Am not talking about a one-time training before graduation day. Am talking about an entire course to de done in the final year. It should include how to write resumes, writing proposals, negotiating, questions and answers in an interview, networking, building relationships, how to sell oneself, leading a team as some persons will seek supervisory positions etc.
They can even teach them how to negotiate a raise after being employed for a time period. Work is necessary for survival but colleges don’t invest in this aspect as they already got what they want- years of your money then leave you on your own.
#6 About Insurance
Being in college every term I pay health and accident insurance but never get sick. Have a health card walking around in my purse that never gets used. Funny thing is, if I should have an emergency it does not cover ambulance cost. Wish I could get back all that money after graduation.
It is important for students to know the types and purpose of having insurance. There are so many; car, health accident, dental, vision, home etc. Knowing the difference between each, best health care providers, and how the plans work should be explained.
An entire course may not be needed for this but it should be taught somewhere along the line. Could save a lot of expenses with this education.
#7 Dating and Relationships
When it comes to information on going about choosing the right partner, how to be supportive or how to even communicate in relationships, this is not a part of the curriculum. How do I have a conversation and even build one? It sounds pretty easy but really not that easy.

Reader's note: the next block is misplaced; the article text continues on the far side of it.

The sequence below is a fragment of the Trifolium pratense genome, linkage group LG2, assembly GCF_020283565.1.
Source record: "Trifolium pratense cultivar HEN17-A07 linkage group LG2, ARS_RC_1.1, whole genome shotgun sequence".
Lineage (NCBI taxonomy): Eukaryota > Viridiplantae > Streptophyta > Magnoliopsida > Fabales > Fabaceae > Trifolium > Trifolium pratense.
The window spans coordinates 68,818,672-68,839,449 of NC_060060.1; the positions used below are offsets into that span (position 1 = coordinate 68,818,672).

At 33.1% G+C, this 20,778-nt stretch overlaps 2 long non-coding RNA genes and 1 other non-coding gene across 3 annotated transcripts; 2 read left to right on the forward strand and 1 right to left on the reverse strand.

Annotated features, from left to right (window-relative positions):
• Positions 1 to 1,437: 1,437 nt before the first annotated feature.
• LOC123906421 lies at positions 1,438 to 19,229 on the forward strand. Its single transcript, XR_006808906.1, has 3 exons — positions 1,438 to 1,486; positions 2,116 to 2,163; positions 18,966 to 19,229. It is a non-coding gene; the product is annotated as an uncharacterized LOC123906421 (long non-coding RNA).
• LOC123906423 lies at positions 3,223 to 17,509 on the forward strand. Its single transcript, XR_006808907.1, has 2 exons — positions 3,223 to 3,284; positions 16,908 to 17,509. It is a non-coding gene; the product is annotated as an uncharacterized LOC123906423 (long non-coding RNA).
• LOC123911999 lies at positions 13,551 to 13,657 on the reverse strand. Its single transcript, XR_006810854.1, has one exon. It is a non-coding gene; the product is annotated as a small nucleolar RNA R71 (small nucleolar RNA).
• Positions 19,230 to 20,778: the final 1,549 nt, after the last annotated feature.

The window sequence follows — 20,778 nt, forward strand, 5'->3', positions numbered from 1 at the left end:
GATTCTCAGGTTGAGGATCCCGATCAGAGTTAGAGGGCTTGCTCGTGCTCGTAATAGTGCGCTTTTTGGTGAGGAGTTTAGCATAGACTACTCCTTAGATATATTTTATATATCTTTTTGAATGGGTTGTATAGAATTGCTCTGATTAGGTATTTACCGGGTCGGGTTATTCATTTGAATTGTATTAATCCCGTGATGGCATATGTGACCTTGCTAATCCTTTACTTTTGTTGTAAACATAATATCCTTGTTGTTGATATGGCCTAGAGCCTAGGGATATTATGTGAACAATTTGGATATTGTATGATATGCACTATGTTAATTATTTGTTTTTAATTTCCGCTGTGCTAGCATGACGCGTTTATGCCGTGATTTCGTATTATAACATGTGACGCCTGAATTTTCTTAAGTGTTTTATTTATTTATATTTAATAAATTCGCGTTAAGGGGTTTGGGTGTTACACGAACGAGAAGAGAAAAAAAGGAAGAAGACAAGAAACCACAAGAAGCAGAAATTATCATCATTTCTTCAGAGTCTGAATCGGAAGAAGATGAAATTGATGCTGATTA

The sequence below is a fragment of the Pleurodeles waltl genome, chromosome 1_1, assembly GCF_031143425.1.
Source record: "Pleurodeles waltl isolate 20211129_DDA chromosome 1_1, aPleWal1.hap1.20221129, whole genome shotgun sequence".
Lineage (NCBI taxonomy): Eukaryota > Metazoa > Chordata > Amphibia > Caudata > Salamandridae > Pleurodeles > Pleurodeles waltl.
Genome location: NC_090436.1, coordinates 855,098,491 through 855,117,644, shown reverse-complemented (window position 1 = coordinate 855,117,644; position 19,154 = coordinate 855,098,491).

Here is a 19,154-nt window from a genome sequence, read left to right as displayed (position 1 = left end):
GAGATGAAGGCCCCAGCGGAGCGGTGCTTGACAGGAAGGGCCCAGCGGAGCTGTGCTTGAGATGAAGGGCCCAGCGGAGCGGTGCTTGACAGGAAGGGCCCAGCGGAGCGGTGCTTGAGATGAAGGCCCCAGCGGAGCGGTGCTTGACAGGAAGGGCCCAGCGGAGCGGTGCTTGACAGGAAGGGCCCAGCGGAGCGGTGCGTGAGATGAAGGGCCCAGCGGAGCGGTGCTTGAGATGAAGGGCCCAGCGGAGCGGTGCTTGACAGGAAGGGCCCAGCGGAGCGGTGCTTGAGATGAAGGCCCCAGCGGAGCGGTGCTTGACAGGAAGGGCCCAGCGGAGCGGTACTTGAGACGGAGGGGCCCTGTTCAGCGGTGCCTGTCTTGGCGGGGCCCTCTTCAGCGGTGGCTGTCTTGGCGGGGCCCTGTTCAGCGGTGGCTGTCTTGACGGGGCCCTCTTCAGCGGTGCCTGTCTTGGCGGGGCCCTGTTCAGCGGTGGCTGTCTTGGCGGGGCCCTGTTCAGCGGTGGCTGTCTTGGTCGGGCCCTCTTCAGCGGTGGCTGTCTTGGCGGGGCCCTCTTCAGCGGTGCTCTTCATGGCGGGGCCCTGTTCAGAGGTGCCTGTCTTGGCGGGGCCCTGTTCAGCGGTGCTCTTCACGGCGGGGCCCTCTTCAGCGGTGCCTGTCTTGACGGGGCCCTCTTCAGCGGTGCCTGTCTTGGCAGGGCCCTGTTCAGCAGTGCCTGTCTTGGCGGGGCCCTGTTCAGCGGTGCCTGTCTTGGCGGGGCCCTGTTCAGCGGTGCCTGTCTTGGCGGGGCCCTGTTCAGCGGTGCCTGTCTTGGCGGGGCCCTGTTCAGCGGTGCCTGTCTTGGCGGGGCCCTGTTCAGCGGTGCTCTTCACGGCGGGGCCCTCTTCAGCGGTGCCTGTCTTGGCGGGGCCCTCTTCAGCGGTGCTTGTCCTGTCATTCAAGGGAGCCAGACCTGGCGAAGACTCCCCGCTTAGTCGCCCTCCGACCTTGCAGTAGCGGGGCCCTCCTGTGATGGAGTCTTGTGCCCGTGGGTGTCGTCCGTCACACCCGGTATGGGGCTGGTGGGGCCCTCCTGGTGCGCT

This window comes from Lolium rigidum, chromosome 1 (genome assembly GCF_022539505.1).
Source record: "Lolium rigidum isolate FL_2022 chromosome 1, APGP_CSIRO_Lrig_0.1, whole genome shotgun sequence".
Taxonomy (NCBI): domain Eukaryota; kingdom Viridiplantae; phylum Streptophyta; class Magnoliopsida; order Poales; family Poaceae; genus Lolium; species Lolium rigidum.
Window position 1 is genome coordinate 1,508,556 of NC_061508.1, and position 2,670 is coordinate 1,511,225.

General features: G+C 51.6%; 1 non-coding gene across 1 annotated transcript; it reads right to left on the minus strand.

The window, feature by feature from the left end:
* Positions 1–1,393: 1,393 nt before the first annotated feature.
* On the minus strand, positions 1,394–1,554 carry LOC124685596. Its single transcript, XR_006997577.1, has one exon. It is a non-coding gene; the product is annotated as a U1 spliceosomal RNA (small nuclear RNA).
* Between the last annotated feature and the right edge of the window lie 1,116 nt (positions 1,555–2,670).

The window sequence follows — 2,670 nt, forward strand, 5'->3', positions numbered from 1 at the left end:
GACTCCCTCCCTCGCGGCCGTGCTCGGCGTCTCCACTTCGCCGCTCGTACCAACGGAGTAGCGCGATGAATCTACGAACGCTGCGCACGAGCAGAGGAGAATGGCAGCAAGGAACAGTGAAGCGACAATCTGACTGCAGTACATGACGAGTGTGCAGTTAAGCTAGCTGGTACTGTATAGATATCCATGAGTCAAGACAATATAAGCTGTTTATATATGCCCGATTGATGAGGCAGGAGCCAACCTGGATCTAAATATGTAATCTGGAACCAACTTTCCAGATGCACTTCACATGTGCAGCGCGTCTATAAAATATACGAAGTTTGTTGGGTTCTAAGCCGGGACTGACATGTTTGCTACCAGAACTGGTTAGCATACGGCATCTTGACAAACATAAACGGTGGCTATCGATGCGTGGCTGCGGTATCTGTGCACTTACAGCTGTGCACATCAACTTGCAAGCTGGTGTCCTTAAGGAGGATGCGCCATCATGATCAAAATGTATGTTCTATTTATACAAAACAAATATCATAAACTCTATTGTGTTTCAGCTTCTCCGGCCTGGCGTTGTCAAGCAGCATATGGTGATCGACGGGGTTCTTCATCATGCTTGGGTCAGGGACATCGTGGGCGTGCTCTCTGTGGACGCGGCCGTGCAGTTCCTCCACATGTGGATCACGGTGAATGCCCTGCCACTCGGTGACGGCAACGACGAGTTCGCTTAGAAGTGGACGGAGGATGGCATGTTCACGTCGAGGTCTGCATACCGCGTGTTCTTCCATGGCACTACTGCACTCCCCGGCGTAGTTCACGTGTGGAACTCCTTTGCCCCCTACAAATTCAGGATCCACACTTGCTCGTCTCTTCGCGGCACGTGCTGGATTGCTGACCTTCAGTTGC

Emails, social media, and telephones have taken over. Learning the art of conversation, being empathetic and practicing active listening is not only applicable for life partners but when working with diverse people, peers, colleagues, and family.
Students resort to learn from every friendship that they form with others to garner these skills. Falling in love, starting a relationship, going on a date, getting married, starting a family, and how to handle common downfalls that take place in relationships all happen at some point yet it is not taught.
#8 Writing For The Workplace
Academic writing is totally different from that which students will do at their jobs. Being able to write a simple email or memo to send out in an organization has to be clear and precise. It is not like writing research papers or essays.
There are different formats for writing reports, reviews, cases, and a new learning curve takes place when students face the real world. Citations styles don’t matter in these moments so why don’t colleges teach some of the writing styles that are acceptable in the workforce and not just academic writing.
Fitting in or adjusting is a problem as sometimes how students are taught to do things in a colleague is not necessarily the same. This makes wondering if going college makes sense sometimes a thought.
Even though these skills weren’t taught in college, it doesn’t mean that hope is lost or that one can’t master any. A student can become successful in learning them even with the help of a mentor or leaning on those who have been on the road they are heading. These real world things are bound to occur no matter what field you are in.
I emphasize research and more research. Here is something to think about the education/employment system.
Apply for a job…………….you need qualification…………..go to college for the qualification………you need money………………..borrow a student loan and get the qualification………………go back for the job…………….you need experience………….volunteer 3 months……………go back for the job………you need a car………borrow a car cause I can’t get money for one, I owe student loan………….. finally get the job………..half of how they want me to do the job is different from what they taught me in college……………I work three years to make back what I spent to go to colleague…………….hey, there are people in my department who did not go to college and we getting the same pay………….LOL.